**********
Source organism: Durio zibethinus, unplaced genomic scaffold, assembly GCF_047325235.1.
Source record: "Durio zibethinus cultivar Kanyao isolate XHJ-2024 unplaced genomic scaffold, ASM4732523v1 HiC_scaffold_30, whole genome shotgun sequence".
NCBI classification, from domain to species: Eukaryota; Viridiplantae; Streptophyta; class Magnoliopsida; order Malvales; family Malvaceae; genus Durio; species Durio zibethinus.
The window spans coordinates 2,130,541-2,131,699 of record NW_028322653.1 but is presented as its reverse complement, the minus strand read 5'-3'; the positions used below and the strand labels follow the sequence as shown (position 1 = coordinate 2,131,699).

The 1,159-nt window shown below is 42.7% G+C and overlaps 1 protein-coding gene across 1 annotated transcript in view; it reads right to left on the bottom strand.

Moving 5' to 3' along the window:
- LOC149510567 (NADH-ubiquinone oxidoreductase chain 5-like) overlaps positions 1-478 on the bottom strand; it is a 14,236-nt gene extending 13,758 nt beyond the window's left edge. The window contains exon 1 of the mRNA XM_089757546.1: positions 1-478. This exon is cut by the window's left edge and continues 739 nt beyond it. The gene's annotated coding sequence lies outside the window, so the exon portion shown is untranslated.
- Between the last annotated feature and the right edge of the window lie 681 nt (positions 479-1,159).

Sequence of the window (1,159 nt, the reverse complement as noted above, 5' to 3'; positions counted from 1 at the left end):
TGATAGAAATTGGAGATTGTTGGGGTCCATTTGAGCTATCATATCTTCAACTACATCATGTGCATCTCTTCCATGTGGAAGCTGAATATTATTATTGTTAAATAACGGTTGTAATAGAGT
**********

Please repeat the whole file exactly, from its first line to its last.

Source organism: Durio zibethinus, unplaced genomic scaffold, assembly GCF_047325235.1.
Source record: "Durio zibethinus cultivar Kanyao isolate XHJ-2024 unplaced genomic scaffold, ASM4732523v1 HiC_scaffold_30, whole genome shotgun sequence".
NCBI classification, from domain to species: Eukaryota; Viridiplantae; Streptophyta; class Magnoliopsida; order Malvales; family Malvaceae; genus Durio; species Durio zibethinus.
The window spans coordinates 2,130,541-2,131,699 of record NW_028322653.1 but is presented as its reverse complement, the minus strand read 5'-3'; the positions used below and the strand labels follow the sequence as shown (position 1 = coordinate 2,131,699).

The 1,159-nt window shown below is 42.7% G+C and overlaps 1 protein-coding gene across 1 annotated transcript in view; it reads right to left on the bottom strand.

Moving 5' to 3' along the window:
- LOC149510567 (NADH-ubiquinone oxidoreductase chain 5-like) overlaps positions 1-478 on the bottom strand; it is a 14,236-nt gene extending 13,758 nt beyond the window's left edge. The window contains exon 1 of the mRNA XM_089757546.1: positions 1-478. This exon is cut by the window's left edge and continues 739 nt beyond it. The gene's annotated coding sequence lies outside the window, so the exon portion shown is untranslated.
- Between the last annotated feature and the right edge of the window lie 681 nt (positions 479-1,159).

Sequence of the window (1,159 nt, the reverse complement as noted above, 5' to 3'; positions counted from 1 at the left end):
TGATAGAAATTGGAGATTGTTGGGGTCCATTTGAGCTATCATATCTTCAACTACATCATGTGCATCTCTTCCATGTGGAAGCTGAATATTATTATTGTTAAATAACGGTTGTAATAGAGT